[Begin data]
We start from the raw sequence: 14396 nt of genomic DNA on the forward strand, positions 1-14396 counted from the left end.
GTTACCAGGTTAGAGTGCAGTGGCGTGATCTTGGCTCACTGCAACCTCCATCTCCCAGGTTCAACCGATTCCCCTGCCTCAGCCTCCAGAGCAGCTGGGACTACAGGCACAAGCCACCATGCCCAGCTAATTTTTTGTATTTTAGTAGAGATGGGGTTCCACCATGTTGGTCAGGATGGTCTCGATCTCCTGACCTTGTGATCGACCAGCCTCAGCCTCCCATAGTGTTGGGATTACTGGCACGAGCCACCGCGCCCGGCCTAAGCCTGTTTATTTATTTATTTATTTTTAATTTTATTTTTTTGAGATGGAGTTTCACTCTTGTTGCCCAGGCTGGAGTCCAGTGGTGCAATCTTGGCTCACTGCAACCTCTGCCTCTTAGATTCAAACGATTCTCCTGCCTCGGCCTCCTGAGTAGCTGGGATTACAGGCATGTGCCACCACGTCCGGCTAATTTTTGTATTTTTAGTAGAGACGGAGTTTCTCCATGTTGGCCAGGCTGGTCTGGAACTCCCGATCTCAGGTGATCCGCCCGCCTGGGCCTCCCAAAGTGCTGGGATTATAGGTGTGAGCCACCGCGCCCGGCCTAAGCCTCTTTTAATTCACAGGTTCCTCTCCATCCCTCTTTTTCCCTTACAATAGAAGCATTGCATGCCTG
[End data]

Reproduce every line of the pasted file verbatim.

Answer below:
We start from the raw sequence: 14396 nt of genomic DNA on the forward strand, positions 1-14396 counted from the left end.
GTTACCAGGTTAGAGTGCAGTGGCGTGATCTTGGCTCACTGCAACCTCCATCTCCCAGGTTCAACCGATTCCCCTGCCTCAGCCTCCAGAGCAGCTGGGACTACAGGCACAAGCCACCATGCCCAGCTAATTTTTTGTATTTTAGTAGAGATGGGGTTCCACCATGTTGGTCAGGATGGTCTCGATCTCCTGACCTTGTGATCGACCAGCCTCAGCCTCCCATAGTGTTGGGATTACTGGCACGAGCCACCGCGCCCGGCCTAAGCCTGTTTATTTATTTATTTATTTTTAATTTTATTTTTTTGAGATGGAGTTTCACTCTTGTTGCCCAGGCTGGAGTCCAGTGGTGCAATCTTGGCTCACTGCAACCTCTGCCTCTTAGATTCAAACGATTCTCCTGCCTCGGCCTCCTGAGTAGCTGGGATTACAGGCATGTGCCACCACGTCCGGCTAATTTTTGTATTTTTAGTAGAGACGGAGTTTCTCCATGTTGGCCAGGCTGGTCTGGAACTCCCGATCTCAGGTGATCCGCCCGCCTGGGCCTCCCAAAGTGCTGGGATTATAGGTGTGAGCCACCGCGCCCGGCCTAAGCCTCTTTTAATTCACAGGTTCCTCTCCATCCCTCTTTTTCCCTTACAATAGAAGCATTGCATGCCTG